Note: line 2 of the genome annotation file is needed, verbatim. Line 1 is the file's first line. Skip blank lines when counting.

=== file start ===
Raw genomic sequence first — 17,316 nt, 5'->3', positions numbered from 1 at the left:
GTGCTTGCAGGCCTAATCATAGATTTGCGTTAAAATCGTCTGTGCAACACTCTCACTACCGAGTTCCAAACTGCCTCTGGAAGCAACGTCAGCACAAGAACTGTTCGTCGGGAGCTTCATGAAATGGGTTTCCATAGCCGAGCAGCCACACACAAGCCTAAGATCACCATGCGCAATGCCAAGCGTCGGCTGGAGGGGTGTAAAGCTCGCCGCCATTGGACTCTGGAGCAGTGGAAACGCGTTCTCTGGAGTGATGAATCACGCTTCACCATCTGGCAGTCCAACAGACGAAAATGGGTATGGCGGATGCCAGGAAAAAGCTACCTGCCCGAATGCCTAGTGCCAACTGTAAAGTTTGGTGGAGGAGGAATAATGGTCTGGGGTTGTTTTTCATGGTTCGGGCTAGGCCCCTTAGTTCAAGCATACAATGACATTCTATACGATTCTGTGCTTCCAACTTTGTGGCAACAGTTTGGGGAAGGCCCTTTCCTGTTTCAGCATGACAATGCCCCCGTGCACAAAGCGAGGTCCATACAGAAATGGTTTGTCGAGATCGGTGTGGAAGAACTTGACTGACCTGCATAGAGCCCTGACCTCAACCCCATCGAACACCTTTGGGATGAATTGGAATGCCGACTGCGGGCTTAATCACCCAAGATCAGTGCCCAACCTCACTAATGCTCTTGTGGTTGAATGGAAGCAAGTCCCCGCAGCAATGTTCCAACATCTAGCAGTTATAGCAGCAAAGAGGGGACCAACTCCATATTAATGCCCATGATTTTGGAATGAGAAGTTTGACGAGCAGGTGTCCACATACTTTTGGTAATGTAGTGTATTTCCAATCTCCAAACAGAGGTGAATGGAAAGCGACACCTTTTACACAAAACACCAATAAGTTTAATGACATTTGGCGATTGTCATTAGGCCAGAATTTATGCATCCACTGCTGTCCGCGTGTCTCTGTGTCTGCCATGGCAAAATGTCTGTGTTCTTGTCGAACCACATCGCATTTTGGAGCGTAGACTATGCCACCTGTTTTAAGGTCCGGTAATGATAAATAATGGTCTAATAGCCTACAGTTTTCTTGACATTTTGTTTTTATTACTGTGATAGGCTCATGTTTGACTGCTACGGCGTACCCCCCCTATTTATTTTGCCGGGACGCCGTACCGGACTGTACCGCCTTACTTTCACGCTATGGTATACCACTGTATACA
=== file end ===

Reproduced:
GTGCTTGCAGGCCTAATCATAGATTTGCGTTAAAATCGTCTGTGCAACACTCTCACTACCGAGTTCCAAACTGCCTCTGGAAGCAACGTCAGCACAAGAACTGTTCGTCGGGAGCTTCATGAAATGGGTTTCCATAGCCGAGCAGCCACACACAAGCCTAAGATCACCATGCGCAATGCCAAGCGTCGGCTGGAGGGGTGTAAAGCTCGCCGCCATTGGACTCTGGAGCAGTGGAAACGCGTTCTCTGGAGTGATGAATCACGCTTCACCATCTGGCAGTCCAACAGACGAAAATGGGTATGGCGGATGCCAGGAAAAAGCTACCTGCCCGAATGCCTAGTGCCAACTGTAAAGTTTGGTGGAGGAGGAATAATGGTCTGGGGTTGTTTTTCATGGTTCGGGCTAGGCCCCTTAGTTCAAGCATACAATGACATTCTATACGATTCTGTGCTTCCAACTTTGTGGCAACAGTTTGGGGAAGGCCCTTTCCTGTTTCAGCATGACAATGCCCCCGTGCACAAAGCGAGGTCCATACAGAAATGGTTTGTCGAGATCGGTGTGGAAGAACTTGACTGACCTGCATAGAGCCCTGACCTCAACCCCATCGAACACCTTTGGGATGAATTGGAATGCCGACTGCGGGCTTAATCACCCAAGATCAGTGCCCAACCTCACTAATGCTCTTGTGGTTGAATGGAAGCAAGTCCCCGCAGCAATGTTCCAACATCTAGCAGTTATAGCAGCAAAGAGGGGACCAACTCCATATTAATGCCCATGATTTTGGAATGAGAAGTTTGACGAGCAGGTGTCCACATACTTTTGGTAATGTAGTGTATTTCCAATCTCCAAACAGAGGTGAATGGAAAGCGACACCTTTTACACAAAACACCAATAAGTTTAATGACATTTGGCGATTGTCATTAGGCCAGAATTTATGCATCCACTGCTGTCCGCGTGTCTCTGTGTCTGCCATGGCAAAATGTCTGTGTTCTTGTCGAACCACATCGCATTTTGGAGCGTAGACTATGCCACCTGTTTTAAGGTCCGGTAATGATAAATAATGGTCTAATAGCCTACAGTTTTCTTGACATTTTGTTTTTATTACTGTGATAGGCTCATGTTTGACTGCTACGGCGTACCCCCCCTATTTATTTTGCCGGGACGCCGTACCGGACTGTACCGCCTTACTTTCACGCTATGGTATACCACTGTATACA